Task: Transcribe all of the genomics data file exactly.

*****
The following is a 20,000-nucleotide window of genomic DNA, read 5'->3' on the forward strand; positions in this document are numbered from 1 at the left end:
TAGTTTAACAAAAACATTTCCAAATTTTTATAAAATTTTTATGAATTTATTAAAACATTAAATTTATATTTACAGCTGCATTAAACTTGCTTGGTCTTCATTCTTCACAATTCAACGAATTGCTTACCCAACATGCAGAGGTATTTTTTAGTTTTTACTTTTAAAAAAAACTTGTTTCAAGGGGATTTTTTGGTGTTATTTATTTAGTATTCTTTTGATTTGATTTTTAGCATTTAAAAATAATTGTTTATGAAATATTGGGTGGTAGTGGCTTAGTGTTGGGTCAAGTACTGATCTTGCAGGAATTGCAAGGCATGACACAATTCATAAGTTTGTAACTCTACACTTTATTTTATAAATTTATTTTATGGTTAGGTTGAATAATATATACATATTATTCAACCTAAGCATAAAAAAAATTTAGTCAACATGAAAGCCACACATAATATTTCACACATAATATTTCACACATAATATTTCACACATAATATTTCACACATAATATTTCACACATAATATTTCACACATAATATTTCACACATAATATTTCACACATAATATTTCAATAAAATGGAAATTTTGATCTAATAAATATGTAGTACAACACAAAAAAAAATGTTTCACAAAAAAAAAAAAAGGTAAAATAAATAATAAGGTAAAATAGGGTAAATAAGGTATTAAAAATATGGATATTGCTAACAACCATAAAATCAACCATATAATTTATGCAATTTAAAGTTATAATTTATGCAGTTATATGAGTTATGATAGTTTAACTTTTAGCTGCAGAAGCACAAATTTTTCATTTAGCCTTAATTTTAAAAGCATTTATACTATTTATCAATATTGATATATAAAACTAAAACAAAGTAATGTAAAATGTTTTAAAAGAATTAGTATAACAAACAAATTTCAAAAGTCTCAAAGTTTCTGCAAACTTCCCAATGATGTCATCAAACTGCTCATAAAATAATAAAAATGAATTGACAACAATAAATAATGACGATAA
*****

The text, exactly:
The following is a 20,000-nucleotide window of genomic DNA, read 5'->3' on the forward strand; positions in this document are numbered from 1 at the left end:
TAGTTTAACAAAAACATTTCCAAATTTTTATAAAATTTTTATGAATTTATTAAAACATTAAATTTATATTTACAGCTGCATTAAACTTGCTTGGTCTTCATTCTTCACAATTCAACGAATTGCTTACCCAACATGCAGAGGTATTTTTTAGTTTTTACTTTTAAAAAAAACTTGTTTCAAGGGGATTTTTTGGTGTTATTTATTTAGTATTCTTTTGATTTGATTTTTAGCATTTAAAAATAATTGTTTATGAAATATTGGGTGGTAGTGGCTTAGTGTTGGGTCAAGTACTGATCTTGCAGGAATTGCAAGGCATGACACAATTCATAAGTTTGTAACTCTACACTTTATTTTATAAATTTATTTTATGGTTAGGTTGAATAATATATACATATTATTCAACCTAAGCATAAAAAAAATTTAGTCAACATGAAAGCCACACATAATATTTCACACATAATATTTCACACATAATATTTCACACATAATATTTCACACATAATATTTCACACATAATATTTCACACATAATATTTCACACATAATATTTCACACATAATATTTCAATAAAATGGAAATTTTGATCTAATAAATATGTAGTACAACACAAAAAAAAATGTTTCACAAAAAAAAAAAAAGGTAAAATAAATAATAAGGTAAAATAGGGTAAATAAGGTATTAAAAATATGGATATTGCTAACAACCATAAAATCAACCATATAATTTATGCAATTTAAAGTTATAATTTATGCAGTTATATGAGTTATGATAGTTTAACTTTTAGCTGCAGAAGCACAAATTTTTCATTTAGCCTTAATTTTAAAAGCATTTATACTATTTATCAATATTGATATATAAAACTAAAACAAAGTAATGTAAAATGTTTTAAAAGAATTAGTATAACAAACAAATTTCAAAAGTCTCAAAGTTTCTGCAAACTTCCCAATGATGTCATCAAACTGCTCATAAAATAATAAAAATGAATTGACAACAATAAATAATGACGATAA